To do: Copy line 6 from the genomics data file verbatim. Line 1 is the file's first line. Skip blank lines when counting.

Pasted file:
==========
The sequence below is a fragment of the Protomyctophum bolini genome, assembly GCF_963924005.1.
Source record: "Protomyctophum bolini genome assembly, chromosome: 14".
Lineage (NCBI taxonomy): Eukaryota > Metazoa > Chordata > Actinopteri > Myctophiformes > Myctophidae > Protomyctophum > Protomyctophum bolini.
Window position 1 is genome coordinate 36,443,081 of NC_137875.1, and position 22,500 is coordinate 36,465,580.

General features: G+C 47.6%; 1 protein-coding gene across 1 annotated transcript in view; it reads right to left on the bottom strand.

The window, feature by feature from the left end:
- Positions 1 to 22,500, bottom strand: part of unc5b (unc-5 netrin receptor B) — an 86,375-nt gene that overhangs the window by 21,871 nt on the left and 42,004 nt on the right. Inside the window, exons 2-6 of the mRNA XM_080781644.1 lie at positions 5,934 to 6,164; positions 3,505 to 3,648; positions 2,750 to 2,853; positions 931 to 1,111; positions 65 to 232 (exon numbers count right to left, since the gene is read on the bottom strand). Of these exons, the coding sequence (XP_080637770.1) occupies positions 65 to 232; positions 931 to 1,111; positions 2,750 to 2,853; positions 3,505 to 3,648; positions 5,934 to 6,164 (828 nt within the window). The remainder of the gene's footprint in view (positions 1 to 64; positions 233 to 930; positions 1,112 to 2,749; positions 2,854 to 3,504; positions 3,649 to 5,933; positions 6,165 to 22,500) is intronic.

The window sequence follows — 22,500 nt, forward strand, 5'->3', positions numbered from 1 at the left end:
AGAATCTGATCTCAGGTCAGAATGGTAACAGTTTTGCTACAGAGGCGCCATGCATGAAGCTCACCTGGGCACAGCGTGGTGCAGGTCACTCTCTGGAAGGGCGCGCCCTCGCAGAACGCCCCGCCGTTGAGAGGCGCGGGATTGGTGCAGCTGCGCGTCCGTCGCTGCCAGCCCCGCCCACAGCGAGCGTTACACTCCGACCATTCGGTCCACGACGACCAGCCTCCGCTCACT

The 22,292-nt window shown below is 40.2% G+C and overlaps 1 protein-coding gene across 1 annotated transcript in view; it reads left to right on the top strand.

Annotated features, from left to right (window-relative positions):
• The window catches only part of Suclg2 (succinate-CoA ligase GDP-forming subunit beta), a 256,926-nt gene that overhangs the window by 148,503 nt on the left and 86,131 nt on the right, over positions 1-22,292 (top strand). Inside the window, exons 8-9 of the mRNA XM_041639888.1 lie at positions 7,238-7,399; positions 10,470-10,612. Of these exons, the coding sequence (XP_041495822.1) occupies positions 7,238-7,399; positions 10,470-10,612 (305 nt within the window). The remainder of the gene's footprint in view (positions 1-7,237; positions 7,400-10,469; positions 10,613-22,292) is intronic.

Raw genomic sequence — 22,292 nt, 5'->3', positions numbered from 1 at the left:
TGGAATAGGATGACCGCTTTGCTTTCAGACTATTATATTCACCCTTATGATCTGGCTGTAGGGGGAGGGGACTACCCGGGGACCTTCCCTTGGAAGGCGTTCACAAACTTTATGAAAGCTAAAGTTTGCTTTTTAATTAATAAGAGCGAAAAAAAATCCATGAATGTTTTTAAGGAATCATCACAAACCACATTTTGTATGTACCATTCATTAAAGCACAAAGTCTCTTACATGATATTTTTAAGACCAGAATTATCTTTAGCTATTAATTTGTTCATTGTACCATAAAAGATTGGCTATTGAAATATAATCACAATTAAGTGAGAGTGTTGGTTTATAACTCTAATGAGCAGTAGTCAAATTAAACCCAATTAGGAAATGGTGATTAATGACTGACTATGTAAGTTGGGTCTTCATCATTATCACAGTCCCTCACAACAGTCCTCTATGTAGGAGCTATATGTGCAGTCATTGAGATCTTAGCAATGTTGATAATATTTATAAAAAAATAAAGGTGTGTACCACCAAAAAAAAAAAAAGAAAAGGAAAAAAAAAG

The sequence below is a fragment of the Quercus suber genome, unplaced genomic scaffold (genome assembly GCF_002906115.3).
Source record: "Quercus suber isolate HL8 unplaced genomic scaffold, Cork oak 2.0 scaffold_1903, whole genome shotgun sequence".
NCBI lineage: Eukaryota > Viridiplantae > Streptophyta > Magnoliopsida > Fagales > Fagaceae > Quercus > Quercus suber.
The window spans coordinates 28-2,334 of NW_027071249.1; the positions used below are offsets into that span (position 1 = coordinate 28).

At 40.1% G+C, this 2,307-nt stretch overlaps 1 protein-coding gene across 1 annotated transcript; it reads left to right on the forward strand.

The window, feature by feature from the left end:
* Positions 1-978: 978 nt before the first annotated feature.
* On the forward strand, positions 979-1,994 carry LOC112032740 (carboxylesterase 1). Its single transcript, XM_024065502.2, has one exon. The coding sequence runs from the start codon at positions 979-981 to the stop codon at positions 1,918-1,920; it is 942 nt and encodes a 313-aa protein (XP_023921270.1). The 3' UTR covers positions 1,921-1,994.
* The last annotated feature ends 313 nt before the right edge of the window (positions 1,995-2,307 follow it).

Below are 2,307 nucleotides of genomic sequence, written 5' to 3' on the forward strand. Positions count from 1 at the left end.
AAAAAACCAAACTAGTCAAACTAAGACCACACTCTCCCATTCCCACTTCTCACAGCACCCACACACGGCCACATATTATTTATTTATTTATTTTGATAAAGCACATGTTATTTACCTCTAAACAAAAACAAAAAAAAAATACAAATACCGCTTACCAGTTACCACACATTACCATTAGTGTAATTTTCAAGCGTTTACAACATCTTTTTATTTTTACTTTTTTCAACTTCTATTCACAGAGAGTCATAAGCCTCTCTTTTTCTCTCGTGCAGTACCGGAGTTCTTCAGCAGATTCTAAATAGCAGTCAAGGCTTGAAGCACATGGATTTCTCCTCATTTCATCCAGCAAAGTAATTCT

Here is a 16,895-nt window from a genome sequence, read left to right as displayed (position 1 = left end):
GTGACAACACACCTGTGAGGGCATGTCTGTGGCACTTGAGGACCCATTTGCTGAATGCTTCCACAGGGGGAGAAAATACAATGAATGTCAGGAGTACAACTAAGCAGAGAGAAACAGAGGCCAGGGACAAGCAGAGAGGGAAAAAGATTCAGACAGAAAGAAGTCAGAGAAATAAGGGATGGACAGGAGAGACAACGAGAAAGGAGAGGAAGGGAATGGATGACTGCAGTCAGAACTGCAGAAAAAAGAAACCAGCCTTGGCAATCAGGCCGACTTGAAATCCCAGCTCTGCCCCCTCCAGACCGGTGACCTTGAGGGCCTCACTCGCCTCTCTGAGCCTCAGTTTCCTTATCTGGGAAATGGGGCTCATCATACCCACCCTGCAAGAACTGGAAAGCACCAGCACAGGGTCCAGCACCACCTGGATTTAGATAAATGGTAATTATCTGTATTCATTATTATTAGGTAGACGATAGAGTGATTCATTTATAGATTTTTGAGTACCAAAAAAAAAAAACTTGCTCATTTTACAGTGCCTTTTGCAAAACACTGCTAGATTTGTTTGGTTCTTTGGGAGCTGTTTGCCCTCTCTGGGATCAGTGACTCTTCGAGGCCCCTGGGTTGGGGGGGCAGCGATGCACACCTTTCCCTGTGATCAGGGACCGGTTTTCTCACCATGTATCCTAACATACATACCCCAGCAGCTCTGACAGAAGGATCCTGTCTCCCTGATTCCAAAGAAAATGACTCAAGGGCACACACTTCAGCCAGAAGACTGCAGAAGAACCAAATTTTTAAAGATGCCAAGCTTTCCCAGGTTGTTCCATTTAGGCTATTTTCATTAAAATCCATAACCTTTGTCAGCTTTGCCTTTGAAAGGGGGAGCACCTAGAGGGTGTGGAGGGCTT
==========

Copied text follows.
The window, feature by feature from the left end: